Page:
Investing your money needs your consideration and you need to be absolutely sure of the risks involved.

The value of units can fall as well as rise, and you may not get back all of your original investment.

This information is intended to provide a general appreciation of the topic and it is not advice.

You’re making a major decision when you opt to invest your money, so you need to carefully consider all your options and make sure you fully understand the potential risks. The value of investments may fall or rise depending on many different factors, so it is important to be aware that you may not get all your original investment back.

Here we will provide you with a quick overview of some of the different kinds of asset-backed investments. This is just a general guide, so if you need detailed advice and guidance, be sure to get in touch with our team of financial advisers and we’ll provide you with all the information you need.


ISAs (Individual Savings Accounts) provide an appealing tax-efficient way to save or invest money. The interest on a cash ISA is not taxed, so you will keep all the interest you earn. Stocks and shares ISAs also offer tax benefits.

Anybody aged 18 or over can invest in ISAs, and you only have to be 16 or over for cash ISAs. You may invest up to £15,000 into either a cash ISA or a stocks and shares ISA, and you can make transfers between the two.


These are sold by businesses who want to raise money by allowing investors to purchase a share in their company. When you become a shareholder, you will usually receive a reward twice a year. The amount you receive will depend on how profitable the company has been, and is decided by the board of directors. In the short term the amount you receive may rise, fall, or even stop altogether, but in the medium to long term, share values tend to rise.

Many shareholders sell their shares on for a profit, waiting until their values rise before selling them on for a higher price than they paid for them. If you make a profit from selling shares, you may have to pay Capital Gains Tax. It can be a risk to invest in individual shares, as they may lose their value, meaning that you lose some or all of your initial investment.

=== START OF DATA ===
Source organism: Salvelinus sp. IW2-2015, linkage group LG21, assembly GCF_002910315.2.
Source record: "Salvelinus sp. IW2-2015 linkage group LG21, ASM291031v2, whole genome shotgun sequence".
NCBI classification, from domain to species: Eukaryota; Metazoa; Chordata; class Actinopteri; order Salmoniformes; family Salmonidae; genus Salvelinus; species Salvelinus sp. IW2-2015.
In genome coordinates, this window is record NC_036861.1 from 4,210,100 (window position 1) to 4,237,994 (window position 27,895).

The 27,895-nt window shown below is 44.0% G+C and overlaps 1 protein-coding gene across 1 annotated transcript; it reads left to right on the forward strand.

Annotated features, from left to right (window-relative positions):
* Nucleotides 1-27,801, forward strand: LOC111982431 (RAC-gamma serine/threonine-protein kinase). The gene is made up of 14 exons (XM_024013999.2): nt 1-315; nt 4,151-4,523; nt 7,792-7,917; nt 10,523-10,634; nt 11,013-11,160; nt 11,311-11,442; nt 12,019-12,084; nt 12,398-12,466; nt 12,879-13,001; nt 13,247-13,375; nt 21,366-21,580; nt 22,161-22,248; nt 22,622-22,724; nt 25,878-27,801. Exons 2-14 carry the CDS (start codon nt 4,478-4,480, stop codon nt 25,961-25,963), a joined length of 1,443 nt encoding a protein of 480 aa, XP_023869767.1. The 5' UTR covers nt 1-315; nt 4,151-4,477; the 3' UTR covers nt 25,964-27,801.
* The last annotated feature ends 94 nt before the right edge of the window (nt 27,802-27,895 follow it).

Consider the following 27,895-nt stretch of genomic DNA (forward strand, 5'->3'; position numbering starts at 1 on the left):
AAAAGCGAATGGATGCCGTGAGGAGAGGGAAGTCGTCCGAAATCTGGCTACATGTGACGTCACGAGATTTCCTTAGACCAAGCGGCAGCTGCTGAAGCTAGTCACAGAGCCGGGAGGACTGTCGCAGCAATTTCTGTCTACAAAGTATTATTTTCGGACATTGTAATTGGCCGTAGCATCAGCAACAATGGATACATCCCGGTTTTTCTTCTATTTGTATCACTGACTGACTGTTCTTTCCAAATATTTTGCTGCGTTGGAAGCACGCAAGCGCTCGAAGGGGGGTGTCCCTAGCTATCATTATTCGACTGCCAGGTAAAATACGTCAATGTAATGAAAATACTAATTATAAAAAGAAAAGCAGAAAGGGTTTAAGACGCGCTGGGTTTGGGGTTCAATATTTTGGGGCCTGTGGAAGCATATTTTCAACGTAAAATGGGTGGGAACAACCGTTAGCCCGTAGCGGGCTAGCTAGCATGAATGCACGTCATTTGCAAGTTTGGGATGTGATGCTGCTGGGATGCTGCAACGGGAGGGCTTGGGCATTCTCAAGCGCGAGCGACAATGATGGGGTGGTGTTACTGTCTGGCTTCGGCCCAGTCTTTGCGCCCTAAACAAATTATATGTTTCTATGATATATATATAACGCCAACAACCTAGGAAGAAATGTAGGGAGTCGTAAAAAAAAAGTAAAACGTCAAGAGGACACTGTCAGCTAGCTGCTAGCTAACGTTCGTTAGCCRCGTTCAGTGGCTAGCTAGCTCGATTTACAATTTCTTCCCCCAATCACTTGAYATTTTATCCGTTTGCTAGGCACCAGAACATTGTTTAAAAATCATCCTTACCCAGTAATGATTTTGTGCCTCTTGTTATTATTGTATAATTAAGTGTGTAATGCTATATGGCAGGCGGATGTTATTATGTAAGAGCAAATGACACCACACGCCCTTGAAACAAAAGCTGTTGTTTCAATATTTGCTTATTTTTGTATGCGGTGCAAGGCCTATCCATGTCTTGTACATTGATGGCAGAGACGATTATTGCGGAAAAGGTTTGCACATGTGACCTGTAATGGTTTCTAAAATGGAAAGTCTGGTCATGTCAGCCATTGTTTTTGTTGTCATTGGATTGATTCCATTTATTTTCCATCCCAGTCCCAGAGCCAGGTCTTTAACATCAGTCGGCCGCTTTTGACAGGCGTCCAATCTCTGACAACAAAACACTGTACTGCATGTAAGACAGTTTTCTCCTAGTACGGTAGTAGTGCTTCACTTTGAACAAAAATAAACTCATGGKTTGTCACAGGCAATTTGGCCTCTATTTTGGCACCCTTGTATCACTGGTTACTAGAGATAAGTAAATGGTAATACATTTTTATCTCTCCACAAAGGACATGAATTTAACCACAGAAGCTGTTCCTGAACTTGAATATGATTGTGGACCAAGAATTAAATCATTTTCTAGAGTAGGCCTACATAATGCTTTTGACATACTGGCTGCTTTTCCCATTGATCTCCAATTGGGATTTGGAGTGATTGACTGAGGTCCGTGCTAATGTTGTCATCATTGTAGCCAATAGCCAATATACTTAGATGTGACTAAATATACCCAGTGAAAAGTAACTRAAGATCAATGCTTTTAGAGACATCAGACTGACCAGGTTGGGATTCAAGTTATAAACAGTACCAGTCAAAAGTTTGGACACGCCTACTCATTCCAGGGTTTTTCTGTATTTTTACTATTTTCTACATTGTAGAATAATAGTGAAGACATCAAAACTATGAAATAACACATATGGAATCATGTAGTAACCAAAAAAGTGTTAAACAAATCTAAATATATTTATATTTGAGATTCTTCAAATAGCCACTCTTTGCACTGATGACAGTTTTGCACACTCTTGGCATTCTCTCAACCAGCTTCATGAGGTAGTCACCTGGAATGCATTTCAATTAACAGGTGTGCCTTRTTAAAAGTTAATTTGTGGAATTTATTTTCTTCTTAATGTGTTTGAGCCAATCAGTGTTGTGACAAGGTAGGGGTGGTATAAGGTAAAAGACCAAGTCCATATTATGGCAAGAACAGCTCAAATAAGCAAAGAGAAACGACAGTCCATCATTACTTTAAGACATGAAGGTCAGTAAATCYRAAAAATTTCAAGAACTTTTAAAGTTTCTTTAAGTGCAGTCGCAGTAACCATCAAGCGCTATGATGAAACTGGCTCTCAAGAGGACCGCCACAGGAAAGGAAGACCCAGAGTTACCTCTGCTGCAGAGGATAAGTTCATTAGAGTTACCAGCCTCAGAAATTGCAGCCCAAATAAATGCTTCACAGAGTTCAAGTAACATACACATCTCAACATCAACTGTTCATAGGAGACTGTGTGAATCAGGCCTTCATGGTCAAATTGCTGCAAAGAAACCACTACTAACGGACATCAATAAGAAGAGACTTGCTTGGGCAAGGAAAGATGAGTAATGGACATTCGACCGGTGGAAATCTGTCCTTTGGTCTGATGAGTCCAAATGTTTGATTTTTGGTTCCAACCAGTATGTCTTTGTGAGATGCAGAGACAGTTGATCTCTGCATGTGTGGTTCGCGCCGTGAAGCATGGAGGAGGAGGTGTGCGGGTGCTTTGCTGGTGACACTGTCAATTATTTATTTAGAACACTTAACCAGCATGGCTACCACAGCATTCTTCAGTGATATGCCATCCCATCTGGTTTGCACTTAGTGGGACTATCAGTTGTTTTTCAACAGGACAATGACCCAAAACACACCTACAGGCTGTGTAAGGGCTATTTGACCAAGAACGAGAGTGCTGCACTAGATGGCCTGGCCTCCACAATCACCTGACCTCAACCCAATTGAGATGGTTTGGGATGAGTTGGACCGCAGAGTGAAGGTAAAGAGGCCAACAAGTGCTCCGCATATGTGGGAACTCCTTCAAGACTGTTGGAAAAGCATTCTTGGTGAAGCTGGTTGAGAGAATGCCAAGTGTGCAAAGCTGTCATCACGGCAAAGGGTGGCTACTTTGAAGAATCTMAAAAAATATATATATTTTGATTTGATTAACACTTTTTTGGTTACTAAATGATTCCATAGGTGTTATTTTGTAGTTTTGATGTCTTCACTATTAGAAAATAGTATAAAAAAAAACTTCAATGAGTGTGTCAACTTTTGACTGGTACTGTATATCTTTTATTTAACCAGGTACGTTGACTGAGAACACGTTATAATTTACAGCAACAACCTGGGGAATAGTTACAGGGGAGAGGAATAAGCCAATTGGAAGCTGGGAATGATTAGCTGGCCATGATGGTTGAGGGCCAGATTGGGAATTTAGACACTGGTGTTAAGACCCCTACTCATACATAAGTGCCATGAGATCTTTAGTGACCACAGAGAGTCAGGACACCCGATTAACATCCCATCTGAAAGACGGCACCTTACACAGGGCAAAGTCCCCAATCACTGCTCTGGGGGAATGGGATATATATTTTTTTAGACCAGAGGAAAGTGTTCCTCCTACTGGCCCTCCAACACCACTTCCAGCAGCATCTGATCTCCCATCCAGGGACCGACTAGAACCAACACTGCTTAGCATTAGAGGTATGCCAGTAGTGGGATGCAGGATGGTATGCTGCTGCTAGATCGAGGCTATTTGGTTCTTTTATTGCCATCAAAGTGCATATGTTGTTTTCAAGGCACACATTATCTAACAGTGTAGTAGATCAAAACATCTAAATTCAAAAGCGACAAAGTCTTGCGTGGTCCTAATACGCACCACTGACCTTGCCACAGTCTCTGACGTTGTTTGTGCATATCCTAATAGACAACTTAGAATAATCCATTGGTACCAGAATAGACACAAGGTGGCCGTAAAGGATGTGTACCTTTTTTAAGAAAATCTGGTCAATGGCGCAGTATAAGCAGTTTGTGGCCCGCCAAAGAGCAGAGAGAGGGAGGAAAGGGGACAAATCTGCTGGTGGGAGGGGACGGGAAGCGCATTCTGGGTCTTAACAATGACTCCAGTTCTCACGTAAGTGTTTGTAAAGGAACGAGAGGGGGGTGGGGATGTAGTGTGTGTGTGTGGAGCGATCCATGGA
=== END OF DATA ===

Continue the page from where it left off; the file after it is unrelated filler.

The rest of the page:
Gilt-Edged Securities

These investments can be bought from a stockbroker or from the Bank of England, and they offer a high level of security as they represent Government borrowing. Investors are guaranteed a fixed yield for the entire life of the stock, which they usually receive twice yearly. Gilts are traded on a daily basis, and the market price will fluctuate depending on current market conditions and interest rates.

Most gilt-edged securities come with a redemption date, when the Government repays the investor the full par value of their stock. The investor will make a profit if the price they paid for the stock was below par value. However, on the other hand, if the market price was greater, then they will make a loss. There is no tax to pay on any profits made from Gilts.

Investment Bonds

These are single premium life assurance policies with a high allocation to investment and comparatively low life cover. Small amounts of money are invested by individuals and pooled to create large funds, which are maintained by a life assurance company. These funds are then spread across various different assets such as shares, Government and company stocks, and property. This reduces the risks of investment, but it is important to remember that these bonds are not short term investments and you should not consider committing to them for any period of less than five years.

Investment Trusts

Investment trusts are extremely popular with investors. They are limited companies often directed by investment experts or professional fund managers. They make profits for their shareholders by purchasing and selling financial assets such as stocks and shares, using the pooled funds gathered from investors.

If an investment trust wishes to acquire more investments than they can afford with their current share capital, they may turn to ‘gearing’, or borrowing money to invest. A ‘highly geared’ investment trust with large borrowings could be considered a higher risk, particularly in a falling marketplace.

Open Ended Investment Companies (OEICs)

An OEIC is an incorporated company which is essentially a combination of a unit trust and an investment trust company. As with investment trusts, investors will buy the company’s shares and make a profit from their growth.